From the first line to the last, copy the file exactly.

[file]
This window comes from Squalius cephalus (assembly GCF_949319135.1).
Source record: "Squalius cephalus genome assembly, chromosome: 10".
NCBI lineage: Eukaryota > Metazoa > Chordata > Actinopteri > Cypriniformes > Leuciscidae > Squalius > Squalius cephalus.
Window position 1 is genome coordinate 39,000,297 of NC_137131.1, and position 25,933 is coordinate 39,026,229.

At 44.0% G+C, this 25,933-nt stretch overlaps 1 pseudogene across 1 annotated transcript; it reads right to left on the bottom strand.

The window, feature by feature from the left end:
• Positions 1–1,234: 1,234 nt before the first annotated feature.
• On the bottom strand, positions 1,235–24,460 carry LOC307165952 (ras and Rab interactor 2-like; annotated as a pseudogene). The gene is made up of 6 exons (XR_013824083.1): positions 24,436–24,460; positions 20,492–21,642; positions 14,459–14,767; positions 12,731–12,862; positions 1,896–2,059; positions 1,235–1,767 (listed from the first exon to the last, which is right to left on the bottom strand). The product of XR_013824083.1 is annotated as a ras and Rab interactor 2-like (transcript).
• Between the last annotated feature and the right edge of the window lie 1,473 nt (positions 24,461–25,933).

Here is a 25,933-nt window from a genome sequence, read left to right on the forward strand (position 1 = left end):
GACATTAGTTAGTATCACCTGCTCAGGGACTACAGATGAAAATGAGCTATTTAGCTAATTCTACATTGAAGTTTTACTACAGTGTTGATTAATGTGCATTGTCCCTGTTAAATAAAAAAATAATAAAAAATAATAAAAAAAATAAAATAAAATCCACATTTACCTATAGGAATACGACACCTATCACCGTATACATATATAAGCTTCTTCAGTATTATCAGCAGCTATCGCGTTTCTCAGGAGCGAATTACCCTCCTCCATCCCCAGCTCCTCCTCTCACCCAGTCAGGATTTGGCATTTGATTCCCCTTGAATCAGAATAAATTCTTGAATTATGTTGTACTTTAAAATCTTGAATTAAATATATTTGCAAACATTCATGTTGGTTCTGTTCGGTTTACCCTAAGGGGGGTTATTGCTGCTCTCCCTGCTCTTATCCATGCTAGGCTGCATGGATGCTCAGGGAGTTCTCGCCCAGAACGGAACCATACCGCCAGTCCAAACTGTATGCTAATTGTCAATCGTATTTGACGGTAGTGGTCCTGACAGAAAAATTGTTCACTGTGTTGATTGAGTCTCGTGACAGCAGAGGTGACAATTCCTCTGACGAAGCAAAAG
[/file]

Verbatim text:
This window comes from Squalius cephalus (assembly GCF_949319135.1).
Source record: "Squalius cephalus genome assembly, chromosome: 10".
NCBI lineage: Eukaryota > Metazoa > Chordata > Actinopteri > Cypriniformes > Leuciscidae > Squalius > Squalius cephalus.
Window position 1 is genome coordinate 39,000,297 of NC_137131.1, and position 25,933 is coordinate 39,026,229.

At 44.0% G+C, this 25,933-nt stretch overlaps 1 pseudogene across 1 annotated transcript; it reads right to left on the bottom strand.

The window, feature by feature from the left end:
• Positions 1–1,234: 1,234 nt before the first annotated feature.
• On the bottom strand, positions 1,235–24,460 carry LOC307165952 (ras and Rab interactor 2-like; annotated as a pseudogene). The gene is made up of 6 exons (XR_013824083.1): positions 24,436–24,460; positions 20,492–21,642; positions 14,459–14,767; positions 12,731–12,862; positions 1,896–2,059; positions 1,235–1,767 (listed from the first exon to the last, which is right to left on the bottom strand). The product of XR_013824083.1 is annotated as a ras and Rab interactor 2-like (transcript).
• Between the last annotated feature and the right edge of the window lie 1,473 nt (positions 24,461–25,933).

Here is a 25,933-nt window from a genome sequence, read left to right on the forward strand (position 1 = left end):
GACATTAGTTAGTATCACCTGCTCAGGGACTACAGATGAAAATGAGCTATTTAGCTAATTCTACATTGAAGTTTTACTACAGTGTTGATTAATGTGCATTGTCCCTGTTAAATAAAAAAATAATAAAAAATAATAAAAAAAATAAAATAAAATCCACATTTACCTATAGGAATACGACACCTATCACCGTATACATATATAAGCTTCTTCAGTATTATCAGCAGCTATCGCGTTTCTCAGGAGCGAATTACCCTCCTCCATCCCCAGCTCCTCCTCTCACCCAGTCAGGATTTGGCATTTGATTCCCCTTGAATCAGAATAAATTCTTGAATTATGTTGTACTTTAAAATCTTGAATTAAATATATTTGCAAACATTCATGTTGGTTCTGTTCGGTTTACCCTAAGGGGGGTTATTGCTGCTCTCCCTGCTCTTATCCATGCTAGGCTGCATGGATGCTCAGGGAGTTCTCGCCCAGAACGGAACCATACCGCCAGTCCAAACTGTATGCTAATTGTCAATCGTATTTGACGGTAGTGGTCCTGACAGAAAAATTGTTCACTGTGTTGATTGAGTCTCGTGACAGCAGAGGTGACAATTCCTCTGACGAAGCAAAAG